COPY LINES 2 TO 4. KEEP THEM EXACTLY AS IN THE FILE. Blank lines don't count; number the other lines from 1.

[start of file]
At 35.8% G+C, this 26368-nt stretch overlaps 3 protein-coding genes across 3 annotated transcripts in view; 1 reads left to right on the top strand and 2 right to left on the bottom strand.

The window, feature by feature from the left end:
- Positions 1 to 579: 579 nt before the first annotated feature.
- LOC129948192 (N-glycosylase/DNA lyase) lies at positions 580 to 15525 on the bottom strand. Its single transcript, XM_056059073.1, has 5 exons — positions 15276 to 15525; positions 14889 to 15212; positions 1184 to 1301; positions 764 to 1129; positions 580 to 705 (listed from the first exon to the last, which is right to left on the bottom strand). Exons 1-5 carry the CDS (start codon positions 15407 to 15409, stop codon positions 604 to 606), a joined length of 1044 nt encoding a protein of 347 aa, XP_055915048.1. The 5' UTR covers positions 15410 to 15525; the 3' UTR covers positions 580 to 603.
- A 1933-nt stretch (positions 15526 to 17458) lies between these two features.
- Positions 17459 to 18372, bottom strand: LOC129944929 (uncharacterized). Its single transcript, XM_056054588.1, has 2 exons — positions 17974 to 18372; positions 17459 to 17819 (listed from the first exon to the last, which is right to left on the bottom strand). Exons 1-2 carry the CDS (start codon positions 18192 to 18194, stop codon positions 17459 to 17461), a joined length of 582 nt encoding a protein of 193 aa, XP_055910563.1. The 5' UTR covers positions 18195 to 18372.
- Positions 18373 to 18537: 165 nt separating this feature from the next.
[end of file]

The window, feature by feature from the left end:
- Positions 1 to 579: 579 nt before the first annotated feature.
- LOC129948192 (N-glycosylase/DNA lyase) lies at positions 580 to 15525 on the bottom strand. Its single transcript, XM_056059073.1, has 5 exons — positions 15276 to 15525; positions 14889 to 15212; positions 1184 to 1301; positions 764 to 1129; positions 580 to 705 (listed from the first exon to the last, which is right to left on the bottom strand). Exons 1-5 carry the CDS (start codon positions 15407 to 15409, stop codon positions 604 to 606), a joined length of 1044 nt encoding a protein of 347 aa, XP_055915048.1. The 5' UTR covers positions 15410 to 15525; the 3' UTR covers positions 580 to 603.